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Harbison: Symphony No. 5
Harbison: Symphony No. 6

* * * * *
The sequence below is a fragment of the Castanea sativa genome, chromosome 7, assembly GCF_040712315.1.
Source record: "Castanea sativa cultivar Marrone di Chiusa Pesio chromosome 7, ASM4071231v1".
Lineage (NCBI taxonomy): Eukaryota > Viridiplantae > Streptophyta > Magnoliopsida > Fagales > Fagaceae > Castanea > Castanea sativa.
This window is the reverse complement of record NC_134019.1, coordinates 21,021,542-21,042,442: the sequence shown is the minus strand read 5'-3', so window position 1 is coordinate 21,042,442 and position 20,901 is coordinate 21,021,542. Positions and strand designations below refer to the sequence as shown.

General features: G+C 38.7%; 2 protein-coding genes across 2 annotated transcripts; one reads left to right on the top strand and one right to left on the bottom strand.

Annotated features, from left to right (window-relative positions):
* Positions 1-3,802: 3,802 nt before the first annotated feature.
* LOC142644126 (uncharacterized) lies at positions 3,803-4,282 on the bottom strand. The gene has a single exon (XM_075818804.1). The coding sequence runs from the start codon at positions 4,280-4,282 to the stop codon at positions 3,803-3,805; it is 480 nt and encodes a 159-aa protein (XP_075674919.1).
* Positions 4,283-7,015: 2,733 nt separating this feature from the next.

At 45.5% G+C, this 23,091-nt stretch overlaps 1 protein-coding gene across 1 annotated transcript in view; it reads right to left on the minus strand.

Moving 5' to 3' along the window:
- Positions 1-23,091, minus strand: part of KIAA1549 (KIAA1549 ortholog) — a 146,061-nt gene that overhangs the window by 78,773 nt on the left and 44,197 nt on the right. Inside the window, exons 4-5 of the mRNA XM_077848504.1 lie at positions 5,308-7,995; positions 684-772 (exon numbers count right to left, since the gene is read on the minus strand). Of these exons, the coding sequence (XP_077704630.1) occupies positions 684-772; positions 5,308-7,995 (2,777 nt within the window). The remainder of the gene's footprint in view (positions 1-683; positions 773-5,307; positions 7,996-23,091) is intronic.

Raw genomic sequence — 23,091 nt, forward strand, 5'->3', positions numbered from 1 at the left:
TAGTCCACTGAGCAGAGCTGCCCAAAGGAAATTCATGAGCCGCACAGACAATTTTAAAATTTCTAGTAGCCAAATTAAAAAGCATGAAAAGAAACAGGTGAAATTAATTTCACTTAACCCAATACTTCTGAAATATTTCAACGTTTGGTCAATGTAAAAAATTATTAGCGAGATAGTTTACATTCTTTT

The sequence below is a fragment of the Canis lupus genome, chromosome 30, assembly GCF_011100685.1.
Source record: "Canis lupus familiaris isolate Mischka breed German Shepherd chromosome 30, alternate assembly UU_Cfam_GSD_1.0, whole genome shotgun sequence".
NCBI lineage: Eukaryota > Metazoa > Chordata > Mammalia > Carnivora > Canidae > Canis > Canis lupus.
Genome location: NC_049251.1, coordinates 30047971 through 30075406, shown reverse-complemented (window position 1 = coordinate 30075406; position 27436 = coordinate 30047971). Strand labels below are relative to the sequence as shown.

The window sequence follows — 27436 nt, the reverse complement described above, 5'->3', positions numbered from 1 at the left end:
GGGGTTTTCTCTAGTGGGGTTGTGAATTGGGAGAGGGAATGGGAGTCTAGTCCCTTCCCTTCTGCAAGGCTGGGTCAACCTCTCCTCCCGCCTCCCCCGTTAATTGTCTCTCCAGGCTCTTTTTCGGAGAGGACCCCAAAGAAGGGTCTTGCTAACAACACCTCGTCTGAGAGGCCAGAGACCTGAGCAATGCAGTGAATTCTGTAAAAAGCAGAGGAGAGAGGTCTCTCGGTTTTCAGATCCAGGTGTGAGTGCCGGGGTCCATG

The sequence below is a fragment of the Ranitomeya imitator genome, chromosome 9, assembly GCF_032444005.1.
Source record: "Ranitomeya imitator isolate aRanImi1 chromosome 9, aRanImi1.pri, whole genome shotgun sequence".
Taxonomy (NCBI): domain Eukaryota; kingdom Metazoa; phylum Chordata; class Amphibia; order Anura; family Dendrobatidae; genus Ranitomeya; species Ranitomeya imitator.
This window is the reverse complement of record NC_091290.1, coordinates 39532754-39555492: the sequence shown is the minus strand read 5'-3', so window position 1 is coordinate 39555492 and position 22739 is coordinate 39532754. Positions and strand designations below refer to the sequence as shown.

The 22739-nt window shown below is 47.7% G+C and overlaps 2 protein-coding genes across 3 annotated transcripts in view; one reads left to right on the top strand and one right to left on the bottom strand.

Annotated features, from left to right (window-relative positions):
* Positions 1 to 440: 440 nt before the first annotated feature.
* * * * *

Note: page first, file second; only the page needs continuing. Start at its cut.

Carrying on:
Pulitzer Prize-winning American composer John Harbison's six symphonies span three decades of his life. Each takes a unique view of this important genre while revealing the evolution of his own style. The Fifth and Sixth symphonies were both commissioned by the Boston Symphony Orchestra and its music director James Levine, a champion of Harbison's work. Under Maestro Levine's influence, both works feature a vocal component. The Fifth Symphony, Harbison's longest, sets three poems on the Orpheus myth by Czeslaw Milosz (the first two movements, for baritone and orchestra), Louise Glück (movement three, for mezzo-soprano), and Rilke (the finale, for mezzo-soprano and baritone). This recording was made from BSO performances led by Jirí Belohlávek in December 2011, and features baritone Gerald Finley and mezzo-soprano Sasha Cooke. The Sixth Symphony, which Harbison has described as an homage to James Levine, is the composer's most unusual in form. Its first movement is a highly lyrical mezzo-soprano setting of a James Wright poem, employing a reduced orchestra; the remaining three, larger movements for big orchestra develop and explore the music of the first. This recording is from the January 2012 world premiere performances by the BSO with conductor David Zinman and featuring mezzo-soprano Paula Murrihy.